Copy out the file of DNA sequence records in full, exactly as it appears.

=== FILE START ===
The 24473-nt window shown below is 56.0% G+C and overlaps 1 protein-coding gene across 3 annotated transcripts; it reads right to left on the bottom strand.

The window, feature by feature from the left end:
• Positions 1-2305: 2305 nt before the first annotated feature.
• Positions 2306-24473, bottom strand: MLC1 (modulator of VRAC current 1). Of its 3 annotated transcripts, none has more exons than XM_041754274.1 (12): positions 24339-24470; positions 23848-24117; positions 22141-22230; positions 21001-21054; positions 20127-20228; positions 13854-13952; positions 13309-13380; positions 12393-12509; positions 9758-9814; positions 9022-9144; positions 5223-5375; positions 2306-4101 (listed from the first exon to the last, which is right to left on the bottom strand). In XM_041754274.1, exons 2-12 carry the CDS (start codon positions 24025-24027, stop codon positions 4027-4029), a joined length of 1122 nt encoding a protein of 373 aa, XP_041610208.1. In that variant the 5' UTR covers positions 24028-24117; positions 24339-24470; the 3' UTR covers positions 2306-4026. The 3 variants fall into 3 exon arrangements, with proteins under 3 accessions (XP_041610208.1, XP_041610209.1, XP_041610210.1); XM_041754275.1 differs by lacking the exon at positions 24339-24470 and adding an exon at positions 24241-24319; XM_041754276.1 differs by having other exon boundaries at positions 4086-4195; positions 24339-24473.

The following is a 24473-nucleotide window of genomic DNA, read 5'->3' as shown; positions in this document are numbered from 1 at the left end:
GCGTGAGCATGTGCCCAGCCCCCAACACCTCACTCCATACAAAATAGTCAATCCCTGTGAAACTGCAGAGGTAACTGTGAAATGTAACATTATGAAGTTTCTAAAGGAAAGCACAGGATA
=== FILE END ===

The 24473-nt window shown below is 56.0% G+C and overlaps 1 protein-coding gene across 3 annotated transcripts; it reads right to left on the bottom strand.

The window, feature by feature from the left end:
• Positions 1-2305: 2305 nt before the first annotated feature.
• Positions 2306-24473, bottom strand: MLC1 (modulator of VRAC current 1). Of its 3 annotated transcripts, none has more exons than XM_041754274.1 (12): positions 24339-24470; positions 23848-24117; positions 22141-22230; positions 21001-21054; positions 20127-20228; positions 13854-13952; positions 13309-13380; positions 12393-12509; positions 9758-9814; positions 9022-9144; positions 5223-5375; positions 2306-4101 (listed from the first exon to the last, which is right to left on the bottom strand). In XM_041754274.1, exons 2-12 carry the CDS (start codon positions 24025-24027, stop codon positions 4027-4029), a joined length of 1122 nt encoding a protein of 373 aa, XP_041610208.1. In that variant the 5' UTR covers positions 24028-24117; positions 24339-24470; the 3' UTR covers positions 2306-4026. The 3 variants fall into 3 exon arrangements, with proteins under 3 accessions (XP_041610208.1, XP_041610209.1, XP_041610210.1); XM_041754275.1 differs by lacking the exon at positions 24339-24470 and adding an exon at positions 24241-24319; XM_041754276.1 differs by having other exon boundaries at positions 4086-4195; positions 24339-24473.

The following is a 24473-nucleotide window of genomic DNA, read 5'->3' as shown; positions in this document are numbered from 1 at the left end:
GCGTGAGCATGTGCCCAGCCCCCAACACCTCACTCCATACAAAATAGTCAATCCCTGTGAAACTGCAGAGGTAACTGTGAAATGTAACATTATGAAGTTTCTAAAGGAAAGCACAGGATA